Last week, Brad and I were back in studio together to record episode 43. It was a good show, where we covered some relevant topics such as (more fricken) incident response, vCISO questions, and how we (the good guys) can’t possibly do all the things that they (the bad guys) do.

Quick words about vCISO

  • It’s the future of information security leadership.
  • There are good vCISOs and less good (maybe bad) vCISOs, you need to learn the differences.
  • We got some great feedback this week from people who aspire to be a vCISO, which was really cool!

Quick words about good guys and bad guys

  • There’s a gap between what we can do and what they can do.
  • We have rules, they don’t.
  • We have ideas about how to close some of the obvious gaps (didn’t cover in the episode 43, but we’ll cover this somewhere in the future).

If you missed episode 43, you can always go back and nab it here.

Hoping you all had a great week. It was a short week, but if you’re like me, it only meant that we crammed more stuff into less time.

Most of my time this week was spent working with SecurityStudio partners find success in serving their clients. This is a blast because we create situations where everyone wins, and we do it together.

This week I started exploring the possibility of helping an incredible organization combat sex trafficking in the United States. The organization is SHAREtogether, and they’re doing amazing work. The organization is run by Jaco Booyens, the director of the movie 8 Days. If you get a chance, check them out and watch the movie (it’s been watched more than 2,000,000 times). If you feel more inclined, do more to help. Right now, my involvement is more exploratory, but I’m sure there will be more to this story before it’s all said and done.

Anyway, on the the show! Brad is leading the show this week, and he’ll have another returning


SHOW NOTES – Episode 44

Date: Monday, September 9th, 2019

Show Topics:

Our topics this week:

  • The security expert’s take on liability.
  • Speaking information security for “humans”.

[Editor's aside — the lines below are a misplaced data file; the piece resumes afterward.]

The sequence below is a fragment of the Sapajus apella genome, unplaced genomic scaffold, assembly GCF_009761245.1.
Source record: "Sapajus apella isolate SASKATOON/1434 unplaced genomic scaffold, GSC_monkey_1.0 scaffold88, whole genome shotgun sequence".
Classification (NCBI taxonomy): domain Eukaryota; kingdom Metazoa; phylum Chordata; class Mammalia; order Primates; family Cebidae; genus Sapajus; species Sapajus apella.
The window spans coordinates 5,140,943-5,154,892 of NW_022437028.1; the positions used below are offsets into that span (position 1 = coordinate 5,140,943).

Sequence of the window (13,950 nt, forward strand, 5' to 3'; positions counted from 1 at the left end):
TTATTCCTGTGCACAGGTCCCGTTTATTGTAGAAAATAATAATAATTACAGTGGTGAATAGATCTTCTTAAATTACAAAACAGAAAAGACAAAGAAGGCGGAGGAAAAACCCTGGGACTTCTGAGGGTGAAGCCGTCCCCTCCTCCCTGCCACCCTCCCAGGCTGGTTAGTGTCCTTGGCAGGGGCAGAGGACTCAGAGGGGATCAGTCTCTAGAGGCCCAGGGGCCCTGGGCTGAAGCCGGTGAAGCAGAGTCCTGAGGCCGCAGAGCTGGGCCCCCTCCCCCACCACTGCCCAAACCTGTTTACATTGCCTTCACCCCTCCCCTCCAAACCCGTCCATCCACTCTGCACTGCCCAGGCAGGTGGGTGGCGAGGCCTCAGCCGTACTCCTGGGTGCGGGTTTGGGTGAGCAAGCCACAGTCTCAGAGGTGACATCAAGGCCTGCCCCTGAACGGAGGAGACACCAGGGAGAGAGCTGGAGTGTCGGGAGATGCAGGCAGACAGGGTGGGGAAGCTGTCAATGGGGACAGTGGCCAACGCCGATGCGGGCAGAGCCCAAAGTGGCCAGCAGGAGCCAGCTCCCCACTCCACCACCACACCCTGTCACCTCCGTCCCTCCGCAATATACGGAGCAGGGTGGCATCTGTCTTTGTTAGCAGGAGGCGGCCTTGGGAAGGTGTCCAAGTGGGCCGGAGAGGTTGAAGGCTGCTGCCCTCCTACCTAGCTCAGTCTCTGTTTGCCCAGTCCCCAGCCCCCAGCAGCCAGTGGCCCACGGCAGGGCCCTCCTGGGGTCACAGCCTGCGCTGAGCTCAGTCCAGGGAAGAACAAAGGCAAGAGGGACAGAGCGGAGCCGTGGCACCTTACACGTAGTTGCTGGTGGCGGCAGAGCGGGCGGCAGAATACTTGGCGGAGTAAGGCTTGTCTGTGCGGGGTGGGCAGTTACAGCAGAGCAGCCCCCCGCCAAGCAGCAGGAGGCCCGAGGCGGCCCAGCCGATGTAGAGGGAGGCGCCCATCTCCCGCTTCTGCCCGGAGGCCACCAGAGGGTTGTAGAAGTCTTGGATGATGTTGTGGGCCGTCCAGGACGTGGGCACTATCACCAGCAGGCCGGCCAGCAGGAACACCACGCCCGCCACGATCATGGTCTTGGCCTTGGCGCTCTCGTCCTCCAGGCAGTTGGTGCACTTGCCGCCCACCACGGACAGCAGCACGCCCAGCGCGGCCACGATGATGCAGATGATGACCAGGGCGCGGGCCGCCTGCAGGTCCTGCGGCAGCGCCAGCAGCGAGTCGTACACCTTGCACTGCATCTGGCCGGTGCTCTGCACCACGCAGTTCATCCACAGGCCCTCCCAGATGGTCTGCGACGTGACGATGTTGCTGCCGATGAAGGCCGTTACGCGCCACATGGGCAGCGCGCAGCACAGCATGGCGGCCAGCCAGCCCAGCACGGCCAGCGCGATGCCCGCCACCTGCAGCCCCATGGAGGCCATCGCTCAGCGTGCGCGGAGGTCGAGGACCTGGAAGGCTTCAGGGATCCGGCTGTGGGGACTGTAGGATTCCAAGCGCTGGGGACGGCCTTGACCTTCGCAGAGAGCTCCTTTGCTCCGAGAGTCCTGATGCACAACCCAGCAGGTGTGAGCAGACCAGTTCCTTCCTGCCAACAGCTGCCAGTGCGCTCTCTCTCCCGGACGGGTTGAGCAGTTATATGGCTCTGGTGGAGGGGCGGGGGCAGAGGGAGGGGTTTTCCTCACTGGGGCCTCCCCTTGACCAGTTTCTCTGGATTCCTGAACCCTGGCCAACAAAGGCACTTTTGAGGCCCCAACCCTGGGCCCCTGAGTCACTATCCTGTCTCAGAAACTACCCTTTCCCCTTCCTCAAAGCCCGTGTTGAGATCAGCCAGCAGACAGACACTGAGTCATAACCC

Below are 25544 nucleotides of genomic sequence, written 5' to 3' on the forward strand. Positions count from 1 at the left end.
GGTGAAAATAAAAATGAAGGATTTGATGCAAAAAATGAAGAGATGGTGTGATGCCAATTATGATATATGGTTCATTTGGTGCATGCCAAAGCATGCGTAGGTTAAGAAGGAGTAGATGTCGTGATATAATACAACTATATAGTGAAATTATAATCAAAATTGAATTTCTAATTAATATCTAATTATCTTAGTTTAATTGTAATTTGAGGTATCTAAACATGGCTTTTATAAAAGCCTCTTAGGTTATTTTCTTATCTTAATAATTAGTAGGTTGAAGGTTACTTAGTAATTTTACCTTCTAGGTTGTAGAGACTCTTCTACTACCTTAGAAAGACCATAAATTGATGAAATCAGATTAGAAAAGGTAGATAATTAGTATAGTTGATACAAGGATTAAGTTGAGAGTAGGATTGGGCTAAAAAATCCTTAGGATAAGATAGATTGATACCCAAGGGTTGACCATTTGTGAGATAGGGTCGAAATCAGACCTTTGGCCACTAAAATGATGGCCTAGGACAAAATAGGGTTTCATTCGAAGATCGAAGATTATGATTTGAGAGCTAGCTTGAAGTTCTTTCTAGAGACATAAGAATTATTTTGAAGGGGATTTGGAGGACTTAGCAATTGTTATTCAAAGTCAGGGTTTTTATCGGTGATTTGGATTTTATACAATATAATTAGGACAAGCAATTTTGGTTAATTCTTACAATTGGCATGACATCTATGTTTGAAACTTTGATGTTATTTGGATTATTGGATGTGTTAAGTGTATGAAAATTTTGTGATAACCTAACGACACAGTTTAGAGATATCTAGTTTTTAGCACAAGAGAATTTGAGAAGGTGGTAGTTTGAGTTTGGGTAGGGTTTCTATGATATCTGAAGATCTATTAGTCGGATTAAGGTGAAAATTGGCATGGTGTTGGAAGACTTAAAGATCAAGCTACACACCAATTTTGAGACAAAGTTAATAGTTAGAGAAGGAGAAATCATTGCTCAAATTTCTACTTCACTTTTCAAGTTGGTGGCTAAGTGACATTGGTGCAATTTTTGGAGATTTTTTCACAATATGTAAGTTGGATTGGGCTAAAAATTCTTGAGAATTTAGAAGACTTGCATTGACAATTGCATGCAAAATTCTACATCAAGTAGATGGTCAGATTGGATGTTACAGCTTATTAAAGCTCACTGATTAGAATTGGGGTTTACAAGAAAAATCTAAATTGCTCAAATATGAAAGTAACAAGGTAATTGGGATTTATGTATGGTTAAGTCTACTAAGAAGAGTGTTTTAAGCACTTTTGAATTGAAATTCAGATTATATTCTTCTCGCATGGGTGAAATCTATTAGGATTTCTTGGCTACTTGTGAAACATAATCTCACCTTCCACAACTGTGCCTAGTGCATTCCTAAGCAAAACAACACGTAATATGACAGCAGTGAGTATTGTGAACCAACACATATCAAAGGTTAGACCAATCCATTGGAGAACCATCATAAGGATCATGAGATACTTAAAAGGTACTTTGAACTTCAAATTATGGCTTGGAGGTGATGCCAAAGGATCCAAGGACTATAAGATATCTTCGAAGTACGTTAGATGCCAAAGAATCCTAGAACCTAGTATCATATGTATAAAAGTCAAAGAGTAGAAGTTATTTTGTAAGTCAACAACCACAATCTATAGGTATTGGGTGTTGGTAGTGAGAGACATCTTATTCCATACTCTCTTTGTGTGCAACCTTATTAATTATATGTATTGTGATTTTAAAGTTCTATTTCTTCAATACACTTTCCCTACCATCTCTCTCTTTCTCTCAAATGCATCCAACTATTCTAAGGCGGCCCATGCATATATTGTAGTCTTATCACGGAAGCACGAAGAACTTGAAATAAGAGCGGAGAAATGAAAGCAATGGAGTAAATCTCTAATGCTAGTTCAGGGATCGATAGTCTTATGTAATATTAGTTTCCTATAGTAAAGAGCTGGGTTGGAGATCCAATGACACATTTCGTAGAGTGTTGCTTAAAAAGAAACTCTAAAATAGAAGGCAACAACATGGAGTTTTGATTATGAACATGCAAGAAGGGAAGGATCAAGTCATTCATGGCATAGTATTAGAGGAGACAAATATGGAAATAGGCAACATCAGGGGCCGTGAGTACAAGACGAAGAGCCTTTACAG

• What’s the problem?
    • Ideas for solving the problem(s).
    • Consequences of the failure to solve the problem.
  • Industry News

[Brad] – Brad can choose any opening he’d like. This is his show to lead. The standard one sort of goes like this…

Welcome to the UNSECURITY Podcast, episode 44. Joining me is my co-host, Evan Francen. Say hi Evan.

[Evan] I’ll say something here. Probably. Maybe I’ll stay silent to through Brad off, but now that it’s in the show notes, I think I let the cat out of the bag. Whatever.

[Brad] Also joining us today is a repeat guest. Ryan Cloutier is here in person. Ryan is an amazing information security expert with a noble mission. He was also on with us back in episode 27, back in May. Welcome Ryan.

[Ryan] Ryan’s a guy with something to say, so he’ll say something here.

[Brad] This week, Evan’s in Bulgaria. What’s going on over there, Evan?

[Evan] Stuff.

[Brad] It’s sort of funny. We’re beginning to think you don’t like Ryan all that much because last time he was on, you were in California. You got something against Ryan or what?

[Evan] Maybe.

[Brad] We brought Ryan on the show again because we love his perspectives on helping “normal” people, or as he likes to call them, “humans”, secure themselves better. Great mission, but before we cover that, let’s talk about some common questions we get about liability. Now, we’re not lawyers, so don’t think this is official legal advice, but we do work with lawyers pretty often when we investigate breaches.

Discussion about liability, from a security person’s perspective

[Brad] So, the key is to do the things that a “reasonable” person would do in your same circumstance. This leads to a whole bunch of questions that you should be asking yourself.

Now let’s switch gears a little bit. Ryan, you’ve got this deep desire to help “humans” secure themselves better, and this passion is shared with us here at FRSecure. You recently posted an open letter to the security community on Evan’s blog and you regularly speak to crowds all over the United States. Let’s talk about all this for a bit.

Discussion about Ryan’s mission and speaking “human”

  • What are some of the problems we’re facing when speaking “human”?
  • What ideas do we have for solving the problem(s)?
  • What are some of consequences of the failure to solve the problem?

[Brad] There’s so much we can do together, as a community, to do this better. Great discussion. What’s our one call to action?